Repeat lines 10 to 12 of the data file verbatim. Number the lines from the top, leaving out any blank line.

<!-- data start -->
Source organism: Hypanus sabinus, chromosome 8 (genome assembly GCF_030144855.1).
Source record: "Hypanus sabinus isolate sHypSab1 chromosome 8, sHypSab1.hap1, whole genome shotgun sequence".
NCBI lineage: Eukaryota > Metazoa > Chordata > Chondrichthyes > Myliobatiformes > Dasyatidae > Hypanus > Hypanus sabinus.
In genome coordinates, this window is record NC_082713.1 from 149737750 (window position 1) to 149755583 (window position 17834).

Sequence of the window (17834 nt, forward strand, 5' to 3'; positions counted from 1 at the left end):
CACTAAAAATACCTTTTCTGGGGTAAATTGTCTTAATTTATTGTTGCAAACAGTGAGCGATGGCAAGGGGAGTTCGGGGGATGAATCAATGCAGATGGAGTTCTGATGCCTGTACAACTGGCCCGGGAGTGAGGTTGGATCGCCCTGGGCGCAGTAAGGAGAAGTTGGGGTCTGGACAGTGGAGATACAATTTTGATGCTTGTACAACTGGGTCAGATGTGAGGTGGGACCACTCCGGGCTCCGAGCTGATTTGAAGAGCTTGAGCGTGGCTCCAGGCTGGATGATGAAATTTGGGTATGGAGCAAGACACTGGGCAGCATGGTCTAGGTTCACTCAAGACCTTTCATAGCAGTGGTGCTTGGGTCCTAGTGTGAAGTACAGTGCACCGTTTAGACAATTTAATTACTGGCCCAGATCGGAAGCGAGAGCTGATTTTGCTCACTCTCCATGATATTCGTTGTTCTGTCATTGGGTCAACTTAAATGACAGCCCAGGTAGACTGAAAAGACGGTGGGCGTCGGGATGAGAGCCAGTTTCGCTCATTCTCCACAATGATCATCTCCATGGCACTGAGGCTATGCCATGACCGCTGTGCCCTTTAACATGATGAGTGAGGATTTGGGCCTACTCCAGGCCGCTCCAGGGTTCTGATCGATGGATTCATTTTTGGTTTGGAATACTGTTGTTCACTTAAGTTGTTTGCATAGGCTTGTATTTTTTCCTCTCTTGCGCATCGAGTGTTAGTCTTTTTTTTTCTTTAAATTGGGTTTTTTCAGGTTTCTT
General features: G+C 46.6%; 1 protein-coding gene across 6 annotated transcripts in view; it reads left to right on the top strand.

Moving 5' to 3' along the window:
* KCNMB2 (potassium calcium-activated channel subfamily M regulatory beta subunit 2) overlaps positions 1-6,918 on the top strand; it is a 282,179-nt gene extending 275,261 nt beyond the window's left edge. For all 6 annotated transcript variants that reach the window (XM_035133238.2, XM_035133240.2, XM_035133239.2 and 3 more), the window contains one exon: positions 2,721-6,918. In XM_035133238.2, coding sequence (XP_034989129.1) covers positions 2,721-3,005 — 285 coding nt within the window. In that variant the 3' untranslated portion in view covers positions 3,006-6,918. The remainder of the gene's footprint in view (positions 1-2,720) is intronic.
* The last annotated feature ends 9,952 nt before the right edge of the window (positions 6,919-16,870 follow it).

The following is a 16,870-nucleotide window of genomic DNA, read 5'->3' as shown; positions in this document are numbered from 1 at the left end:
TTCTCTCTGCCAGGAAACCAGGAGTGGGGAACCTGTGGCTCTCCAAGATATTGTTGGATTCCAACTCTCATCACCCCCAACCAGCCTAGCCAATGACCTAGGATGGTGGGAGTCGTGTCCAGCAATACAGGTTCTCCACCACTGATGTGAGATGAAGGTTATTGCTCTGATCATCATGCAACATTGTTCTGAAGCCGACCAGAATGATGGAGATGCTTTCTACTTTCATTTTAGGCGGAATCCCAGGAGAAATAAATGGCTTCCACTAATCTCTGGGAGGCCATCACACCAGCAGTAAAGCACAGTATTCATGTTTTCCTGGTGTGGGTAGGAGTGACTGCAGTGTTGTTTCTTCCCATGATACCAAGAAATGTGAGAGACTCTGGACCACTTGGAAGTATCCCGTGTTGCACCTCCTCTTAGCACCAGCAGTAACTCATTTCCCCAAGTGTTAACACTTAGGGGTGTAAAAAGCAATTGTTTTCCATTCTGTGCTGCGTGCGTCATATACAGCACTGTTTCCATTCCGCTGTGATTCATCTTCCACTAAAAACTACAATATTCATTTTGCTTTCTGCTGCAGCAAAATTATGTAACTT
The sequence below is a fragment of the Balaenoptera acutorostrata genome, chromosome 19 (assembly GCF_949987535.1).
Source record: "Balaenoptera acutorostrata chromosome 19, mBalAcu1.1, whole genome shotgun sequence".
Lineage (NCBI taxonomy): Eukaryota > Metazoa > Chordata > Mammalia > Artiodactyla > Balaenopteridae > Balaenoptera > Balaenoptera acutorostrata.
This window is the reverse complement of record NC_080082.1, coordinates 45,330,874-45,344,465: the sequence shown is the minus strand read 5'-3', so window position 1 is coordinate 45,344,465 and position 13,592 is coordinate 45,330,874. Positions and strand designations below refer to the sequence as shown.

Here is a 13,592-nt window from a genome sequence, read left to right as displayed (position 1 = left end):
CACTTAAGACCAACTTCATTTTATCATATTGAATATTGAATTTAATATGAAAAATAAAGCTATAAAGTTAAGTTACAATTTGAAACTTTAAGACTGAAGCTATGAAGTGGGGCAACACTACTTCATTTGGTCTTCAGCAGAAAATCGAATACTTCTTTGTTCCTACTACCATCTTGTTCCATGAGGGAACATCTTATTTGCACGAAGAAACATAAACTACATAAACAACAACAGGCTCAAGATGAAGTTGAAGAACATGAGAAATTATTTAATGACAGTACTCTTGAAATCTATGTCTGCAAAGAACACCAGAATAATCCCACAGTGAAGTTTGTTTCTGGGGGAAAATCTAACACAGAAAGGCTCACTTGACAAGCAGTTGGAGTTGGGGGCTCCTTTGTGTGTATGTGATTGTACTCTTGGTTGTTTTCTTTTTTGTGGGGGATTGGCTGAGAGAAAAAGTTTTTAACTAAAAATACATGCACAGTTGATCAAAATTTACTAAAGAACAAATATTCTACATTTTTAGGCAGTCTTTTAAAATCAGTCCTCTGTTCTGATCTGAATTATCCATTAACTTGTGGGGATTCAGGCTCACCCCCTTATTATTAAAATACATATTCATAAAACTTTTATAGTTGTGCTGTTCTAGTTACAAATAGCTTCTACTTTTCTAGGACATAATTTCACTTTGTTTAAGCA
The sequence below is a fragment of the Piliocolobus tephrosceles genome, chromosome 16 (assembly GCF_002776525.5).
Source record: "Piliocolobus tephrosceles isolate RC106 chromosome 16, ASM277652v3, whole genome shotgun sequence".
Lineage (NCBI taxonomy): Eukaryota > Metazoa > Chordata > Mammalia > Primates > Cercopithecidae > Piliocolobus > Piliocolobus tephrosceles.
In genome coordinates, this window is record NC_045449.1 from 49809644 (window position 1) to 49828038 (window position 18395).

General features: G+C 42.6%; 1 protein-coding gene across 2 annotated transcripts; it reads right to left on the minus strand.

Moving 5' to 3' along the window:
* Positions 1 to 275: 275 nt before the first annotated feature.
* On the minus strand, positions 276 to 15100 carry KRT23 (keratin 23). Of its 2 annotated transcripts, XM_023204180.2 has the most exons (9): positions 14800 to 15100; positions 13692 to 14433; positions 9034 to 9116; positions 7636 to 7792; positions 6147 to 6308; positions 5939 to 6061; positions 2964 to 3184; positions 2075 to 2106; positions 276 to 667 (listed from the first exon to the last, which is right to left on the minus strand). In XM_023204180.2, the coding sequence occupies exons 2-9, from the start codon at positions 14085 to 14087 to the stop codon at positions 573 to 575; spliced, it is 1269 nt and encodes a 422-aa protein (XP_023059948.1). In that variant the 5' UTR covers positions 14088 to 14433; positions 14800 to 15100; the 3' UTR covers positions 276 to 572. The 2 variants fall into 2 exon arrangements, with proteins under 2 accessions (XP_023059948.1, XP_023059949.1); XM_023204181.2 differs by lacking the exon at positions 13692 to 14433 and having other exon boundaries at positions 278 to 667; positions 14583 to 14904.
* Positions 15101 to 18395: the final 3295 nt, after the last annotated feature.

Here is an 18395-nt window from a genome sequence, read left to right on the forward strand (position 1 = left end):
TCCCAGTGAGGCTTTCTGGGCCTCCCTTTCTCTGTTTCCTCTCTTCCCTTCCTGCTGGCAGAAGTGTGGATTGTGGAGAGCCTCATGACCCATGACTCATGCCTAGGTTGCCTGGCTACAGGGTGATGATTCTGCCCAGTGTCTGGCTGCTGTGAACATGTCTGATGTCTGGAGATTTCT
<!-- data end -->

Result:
* The last annotated feature ends 9,952 nt before the right edge of the window (positions 6,919-16,870 follow it).

The following is a 16,870-nucleotide window of genomic DNA, read 5'->3' as shown; positions in this document are numbered from 1 at the left end:
TTCTCTCTGCCAGGAAACCAGGAGTGGGGAACCTGTGGCTCTCCAAGATATTGTTGGATTCCAACTCTCATCACCCCCAACCAGCCTAGCCAATGACCTAGGATGGTGGGAGTCGTGTCCAGCAATACAGGTTCTCCACCACTGATGTGAGATGAAGGTTATTGCTCTGATCATCATGCAACATTGTTCTGAAGCCGACCAGAATGATGGAGATGCTTTCTACTTTCATTTTAGGCGGAATCCCAGGAGAAATAAATGGCTTCCACTAATCTCTGGGAGGCCATCACACCAGCAGTAAAGCACAGTATTCATGTTTTCCTGGTGTGGGTAGGAGTGACTGCAGTGTTGTTTCTTCCCATGATACCAAGAAATGTGAGAGACTCTGGACCACTTGGAAGTATCCCGTGTTGCACCTCCTCTTAGCACCAGCAGTAACTCATTTCCCCAAGTGTTAACACTTAGGGGTGTAAAAAGCAATTGTTTTCCATTCTGTGCTGCGTGCGTCATATACAGCACTGTTTCCATTCCGCTGTGATTCATCTTCCACTAAAAACTACAATATTCATTTTGCTTTCTGCTGCAGCAAAATTATGTAACTT